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Warren's wealth tax could shrink economy by 2.1%, Wharton model finds

Sen. Elizabeth Warren's proposed wealth taxes would shrink the U.S. economy by 0.9% to 2.1% by 2050, bring down capital stock formation rates and depress average hourly wages, according to a model developed by researchers at the University of Pennsylvania - The Wharton School.

The Massachusetts Democrat is campaigning for president with a platform that includes a 2% tax on net worth above $50 million and a 6% tax on net worth above $1 billion, which the senator plans to use for universal healthcare, tuition-free college and student debt relief.

The Penn Wharton Budget Model, or PWBM, found that the economic impact of the tax plan would depend on how the money would be spent. The PWBM's best-case scenario assumes that wealth tax revenue is spent toward paring down the federal budget deficit, which would normally increase national savings and capital accumulation. However, rich households targeted by the tax plan are expected to add less to their asset holdings over time. This would result in a 2.5% drop in total capital stock, a 0.8% decline in hourly wages and a 0.9% reduction in GDP by 2050, according to the model.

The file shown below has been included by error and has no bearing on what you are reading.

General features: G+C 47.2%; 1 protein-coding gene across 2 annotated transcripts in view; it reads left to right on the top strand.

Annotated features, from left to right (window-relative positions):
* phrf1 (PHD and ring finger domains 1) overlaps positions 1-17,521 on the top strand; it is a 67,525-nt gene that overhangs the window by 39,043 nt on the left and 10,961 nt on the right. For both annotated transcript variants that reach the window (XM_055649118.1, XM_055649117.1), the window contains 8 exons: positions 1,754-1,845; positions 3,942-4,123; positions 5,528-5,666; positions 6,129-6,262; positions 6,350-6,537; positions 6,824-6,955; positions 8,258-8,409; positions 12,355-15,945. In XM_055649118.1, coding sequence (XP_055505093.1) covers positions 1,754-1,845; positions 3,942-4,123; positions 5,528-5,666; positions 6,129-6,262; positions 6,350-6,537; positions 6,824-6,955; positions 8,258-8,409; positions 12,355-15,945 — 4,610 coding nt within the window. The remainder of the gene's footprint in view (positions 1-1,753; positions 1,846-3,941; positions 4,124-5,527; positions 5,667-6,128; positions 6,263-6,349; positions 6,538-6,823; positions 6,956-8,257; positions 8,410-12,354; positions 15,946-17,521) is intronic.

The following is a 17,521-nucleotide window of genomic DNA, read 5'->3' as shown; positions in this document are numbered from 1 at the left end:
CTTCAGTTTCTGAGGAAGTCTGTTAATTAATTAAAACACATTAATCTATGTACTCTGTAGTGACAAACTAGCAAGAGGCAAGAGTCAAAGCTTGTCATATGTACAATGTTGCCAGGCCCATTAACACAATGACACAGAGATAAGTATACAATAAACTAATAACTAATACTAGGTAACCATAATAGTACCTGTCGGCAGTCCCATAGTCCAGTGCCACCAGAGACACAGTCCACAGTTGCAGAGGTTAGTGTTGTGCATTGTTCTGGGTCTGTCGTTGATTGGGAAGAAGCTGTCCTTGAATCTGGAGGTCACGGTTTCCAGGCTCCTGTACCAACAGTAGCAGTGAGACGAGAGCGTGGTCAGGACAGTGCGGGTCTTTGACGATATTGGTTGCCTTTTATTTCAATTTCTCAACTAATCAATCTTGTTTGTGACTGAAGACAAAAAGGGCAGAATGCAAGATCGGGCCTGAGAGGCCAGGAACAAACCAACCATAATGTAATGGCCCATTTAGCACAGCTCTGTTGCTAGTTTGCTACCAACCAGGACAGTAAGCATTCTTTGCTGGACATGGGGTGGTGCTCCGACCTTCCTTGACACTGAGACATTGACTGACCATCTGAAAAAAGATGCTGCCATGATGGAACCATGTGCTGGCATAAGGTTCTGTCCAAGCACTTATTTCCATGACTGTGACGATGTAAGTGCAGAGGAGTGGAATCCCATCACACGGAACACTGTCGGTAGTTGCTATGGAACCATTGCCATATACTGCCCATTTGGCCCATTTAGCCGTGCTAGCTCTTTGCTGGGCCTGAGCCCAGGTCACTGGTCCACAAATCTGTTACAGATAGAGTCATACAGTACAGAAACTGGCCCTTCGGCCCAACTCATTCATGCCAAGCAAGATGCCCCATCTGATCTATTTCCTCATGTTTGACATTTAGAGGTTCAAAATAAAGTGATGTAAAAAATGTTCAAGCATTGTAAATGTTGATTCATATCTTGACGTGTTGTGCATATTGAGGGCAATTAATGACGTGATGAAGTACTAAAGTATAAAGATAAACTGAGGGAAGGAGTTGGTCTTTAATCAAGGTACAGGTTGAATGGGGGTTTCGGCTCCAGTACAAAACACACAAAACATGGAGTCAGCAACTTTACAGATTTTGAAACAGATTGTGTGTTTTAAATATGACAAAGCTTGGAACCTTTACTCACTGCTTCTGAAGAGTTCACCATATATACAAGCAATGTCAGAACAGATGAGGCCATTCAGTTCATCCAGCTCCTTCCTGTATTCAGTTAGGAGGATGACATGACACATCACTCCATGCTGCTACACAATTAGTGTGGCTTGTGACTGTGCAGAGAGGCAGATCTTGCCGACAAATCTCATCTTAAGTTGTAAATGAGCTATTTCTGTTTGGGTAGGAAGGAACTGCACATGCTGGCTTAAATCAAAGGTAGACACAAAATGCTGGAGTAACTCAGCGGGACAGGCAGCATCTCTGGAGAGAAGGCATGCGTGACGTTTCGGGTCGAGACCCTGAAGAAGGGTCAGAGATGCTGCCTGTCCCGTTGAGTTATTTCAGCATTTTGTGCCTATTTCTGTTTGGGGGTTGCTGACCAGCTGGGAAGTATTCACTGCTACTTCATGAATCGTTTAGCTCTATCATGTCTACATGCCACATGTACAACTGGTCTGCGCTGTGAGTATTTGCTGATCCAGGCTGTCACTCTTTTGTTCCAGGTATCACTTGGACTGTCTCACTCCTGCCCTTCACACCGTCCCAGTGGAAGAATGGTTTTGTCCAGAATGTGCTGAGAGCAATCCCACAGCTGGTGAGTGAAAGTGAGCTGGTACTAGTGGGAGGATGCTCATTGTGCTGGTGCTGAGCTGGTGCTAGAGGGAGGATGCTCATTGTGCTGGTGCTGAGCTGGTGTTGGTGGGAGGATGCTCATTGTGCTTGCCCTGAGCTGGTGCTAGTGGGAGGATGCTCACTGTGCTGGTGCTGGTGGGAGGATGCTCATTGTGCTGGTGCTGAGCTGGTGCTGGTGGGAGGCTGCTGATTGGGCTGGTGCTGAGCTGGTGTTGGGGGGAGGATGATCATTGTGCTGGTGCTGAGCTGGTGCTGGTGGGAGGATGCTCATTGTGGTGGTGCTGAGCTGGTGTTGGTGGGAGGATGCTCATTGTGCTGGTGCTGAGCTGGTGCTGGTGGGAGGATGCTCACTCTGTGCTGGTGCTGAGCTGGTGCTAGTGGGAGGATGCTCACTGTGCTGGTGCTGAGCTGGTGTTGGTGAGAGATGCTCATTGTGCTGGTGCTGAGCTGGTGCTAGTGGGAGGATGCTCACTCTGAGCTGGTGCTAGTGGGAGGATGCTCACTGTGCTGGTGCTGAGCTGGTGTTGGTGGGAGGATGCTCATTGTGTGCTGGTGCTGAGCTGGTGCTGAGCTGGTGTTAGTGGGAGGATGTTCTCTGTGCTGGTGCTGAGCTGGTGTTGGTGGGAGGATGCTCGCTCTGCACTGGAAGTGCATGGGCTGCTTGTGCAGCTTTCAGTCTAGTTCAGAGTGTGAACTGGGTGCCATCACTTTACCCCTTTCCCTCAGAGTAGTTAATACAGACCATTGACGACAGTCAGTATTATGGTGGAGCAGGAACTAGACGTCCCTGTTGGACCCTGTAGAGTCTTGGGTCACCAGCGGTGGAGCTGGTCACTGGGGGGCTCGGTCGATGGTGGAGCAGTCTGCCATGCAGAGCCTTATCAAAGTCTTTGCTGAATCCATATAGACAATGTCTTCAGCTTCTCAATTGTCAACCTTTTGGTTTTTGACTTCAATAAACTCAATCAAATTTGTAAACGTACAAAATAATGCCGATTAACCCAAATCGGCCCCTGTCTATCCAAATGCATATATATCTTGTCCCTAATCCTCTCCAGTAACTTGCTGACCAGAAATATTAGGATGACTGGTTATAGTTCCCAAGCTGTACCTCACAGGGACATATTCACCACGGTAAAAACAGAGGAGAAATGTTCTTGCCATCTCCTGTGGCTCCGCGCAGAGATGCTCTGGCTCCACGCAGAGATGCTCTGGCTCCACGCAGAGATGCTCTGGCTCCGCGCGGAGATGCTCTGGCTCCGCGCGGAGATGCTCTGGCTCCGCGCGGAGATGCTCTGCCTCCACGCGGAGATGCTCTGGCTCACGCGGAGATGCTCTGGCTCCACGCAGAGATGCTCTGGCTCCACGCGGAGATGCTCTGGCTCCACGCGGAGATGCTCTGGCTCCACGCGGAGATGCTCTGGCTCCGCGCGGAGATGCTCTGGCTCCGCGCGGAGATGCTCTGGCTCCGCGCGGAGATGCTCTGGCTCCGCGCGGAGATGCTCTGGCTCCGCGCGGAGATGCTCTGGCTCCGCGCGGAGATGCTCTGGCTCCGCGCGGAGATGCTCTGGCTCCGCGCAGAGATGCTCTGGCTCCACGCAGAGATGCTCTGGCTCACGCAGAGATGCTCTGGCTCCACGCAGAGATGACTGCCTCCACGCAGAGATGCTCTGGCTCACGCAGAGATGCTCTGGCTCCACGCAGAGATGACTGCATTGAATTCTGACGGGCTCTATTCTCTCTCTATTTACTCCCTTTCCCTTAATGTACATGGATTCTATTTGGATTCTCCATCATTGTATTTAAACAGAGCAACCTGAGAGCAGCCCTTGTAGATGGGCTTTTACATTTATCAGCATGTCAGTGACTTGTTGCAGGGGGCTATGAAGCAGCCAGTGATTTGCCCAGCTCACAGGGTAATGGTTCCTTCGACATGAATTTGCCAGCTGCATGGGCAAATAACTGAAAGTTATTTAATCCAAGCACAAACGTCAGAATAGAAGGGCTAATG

"A wealth tax doesn't just affect the billionaires: It has a broader impact on everybody because those billionaires are investing in companies that employ everybody," PWBM faculty director Kent Smetters said in an interview with CNBC.

Warren's campaign team hit back on the study, with deputy press secretary Saloni Sharma saying the analysis "does not study Elizabeth's actual plans — it does not account for the strong anti-evasion measures in her wealth tax and does not even attempt to analyze the specific investments Elizabeth is committed to making with the wealth tax revenue," CNBC reported.

If wealth tax revenues are spent on government programs that do not increase worker productivity, total capital stock could fall by 6.5%, wages would drop 2.3%, and GDP would be reduced by as much as by 2.1% by 2050, the model found.

Using tax collections from wealthy households to fund government programs that increase worker productivity could mitigate the economic impact of the tax, the PWBM found. While total capital stock would fall by 5.6% and hourly wages would still see a 1.1% decline, a 0.8% boost in total factor productivity could help lessen the hit to GDP to a 1.0% decrease by 2050, the PWBM added. The study cited early childhood education, infrastructure development and additional healthcare spending as public investments that could boost workers' productivity.

The model also found that Warren's tax plan might produce less revenue than expected. Warren's campaign projects the proposed wealth tax would generate $3.75 trillion from 2021 through 2030. Factoring both legal and illegal tax avoidance, the PWBM estimated expected tax revenues to be closer to $2.7 trillion in 10 years.